One in seven presentations to ACT emergency departments are alcohol-related.

Now a new national study will reveal where those harms are occurring, which alcohol outlets cause the most harm, and how ACT policing can best target its violence prevention efforts.

‘Driving Change’ aims to record the drug and alcohol intake and place of last drinks, of patients presenting to emergency departments at Calvary Hospital and seven other hospitals across Australia.

The study is based on the ‘Cardiff Model’ of violence prevention first trialled in the UK from 2002 to 2007, which contributed to substantial reductions in assault and injury in the city of Cardiff, now operates  in more than 80 per cent of the UK’s emergency departments.

The Foundation for Alcohol Research and Education (FARE) is co-hosting a Driving Change forum with the Australian Medical Association (ACT), Deakin University, Australian Federal Police Association (AFPA) and the Australasian College for Emergency Medicine (ACEM) today, which will highlight the burden faced by Canberra’s emergency workers and police due to alcohol.

Professor Jonathan Shepherd, who led the Cardiff Model in the UK, and will present at the Driving Change forum at the ACT Legislative Assembly, says the Cardiff model exemplifies the powerful strategic role that health sector data collection can play in reducing violence.

“What we found in the UK, is that a considerable number of violent assault victims present to hospitals, for treatment, yet for a variety of reasons those patients are not reporting those incidents to police. The anonymous collection of that data at Calvary Hospital Emergency Department will ensure that police can better target their resources, that violent hotspots will come under greater attention, and that policy makers can introduce targeted and evidence-informed measures to address those violent hotspots with great precision,” Professor Shepherd said.

Importantly, the Driving Change study will capture both information about alcohol purchased on-licence as well as from packaged (takeaway) outlets.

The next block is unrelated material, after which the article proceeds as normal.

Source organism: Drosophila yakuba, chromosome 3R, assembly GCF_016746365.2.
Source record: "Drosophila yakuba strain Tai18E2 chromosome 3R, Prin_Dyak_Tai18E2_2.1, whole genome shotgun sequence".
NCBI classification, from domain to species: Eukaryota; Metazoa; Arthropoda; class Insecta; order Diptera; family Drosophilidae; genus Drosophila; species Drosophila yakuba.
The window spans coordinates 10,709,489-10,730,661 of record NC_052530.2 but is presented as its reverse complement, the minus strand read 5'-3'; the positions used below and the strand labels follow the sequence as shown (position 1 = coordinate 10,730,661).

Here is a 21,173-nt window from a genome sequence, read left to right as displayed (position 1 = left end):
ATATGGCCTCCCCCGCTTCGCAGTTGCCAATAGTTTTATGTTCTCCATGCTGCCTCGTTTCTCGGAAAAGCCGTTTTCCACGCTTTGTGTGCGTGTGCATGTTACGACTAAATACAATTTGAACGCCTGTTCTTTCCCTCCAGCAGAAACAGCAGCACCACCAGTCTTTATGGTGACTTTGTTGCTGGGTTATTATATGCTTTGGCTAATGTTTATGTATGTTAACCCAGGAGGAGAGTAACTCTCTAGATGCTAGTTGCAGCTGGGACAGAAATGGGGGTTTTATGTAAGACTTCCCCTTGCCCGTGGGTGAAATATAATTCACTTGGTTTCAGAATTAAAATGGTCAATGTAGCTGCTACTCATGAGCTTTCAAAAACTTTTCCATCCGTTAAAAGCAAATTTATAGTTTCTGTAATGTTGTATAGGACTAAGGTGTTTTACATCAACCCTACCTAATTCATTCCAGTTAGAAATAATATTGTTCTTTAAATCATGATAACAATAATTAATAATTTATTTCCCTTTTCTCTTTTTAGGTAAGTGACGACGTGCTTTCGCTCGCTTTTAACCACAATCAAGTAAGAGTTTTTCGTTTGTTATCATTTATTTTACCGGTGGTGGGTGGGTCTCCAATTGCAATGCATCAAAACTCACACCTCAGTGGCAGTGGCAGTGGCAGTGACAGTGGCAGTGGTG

Alcohol related violence in the home, while less visible, is as much a concern in the ACT as alcohol-related street violence. Between July 2009 and June 2014, almost a quarter (23.9%) of family and domestic violence incidents attended by ACT police were alcohol-related.

FARE Chief Executive Michael Thorn agrees that the Driving Change initiative is an important opportunity to identify high-risk Canberra venues and implement meaningful legislation to address alcohol-fuelled problem areas.

“We know there are trouble spots where violence occurs in Canberra’s night scene, which to date have not been adequately addressed by the ACT Government. Our hope is that armed with data from the Driving Change study, decision makers will be better informed and motivated to implement effective amendments to the liquor act to reduce alcohol-related violence and harm in the nation’s capital,” he said.

Across a 12-month period to September 2016, police recorded a total of 2,810 offences– or 60 a week – involving alcohol across the capital.

Research conducted in 2016 revealed that alcohol-related crime was estimated to cost ACT taxpayers $11.7 million dollars each year.

Professor Steve Robson, President of the Australian Medical Association (AMA) ACT branch, hopes the results from the Driving Change study will open the ACT Government’s eyes to the daily reality of Canberra’s frontline emergency workers.

“The reluctance of the ACT Government to introduce 3am last drinks in the ACT is at odds with the carnage witnessed by police, ambos, doctors and nurses every day. The old adage – nothing good happens after midnight is very true, and I invite the Chief Minister to spend a night with our police on the beat or at Calvary Hospital’s emergency department to experience the very real level of harm that exists here in Canberra,” Professor Robson said.


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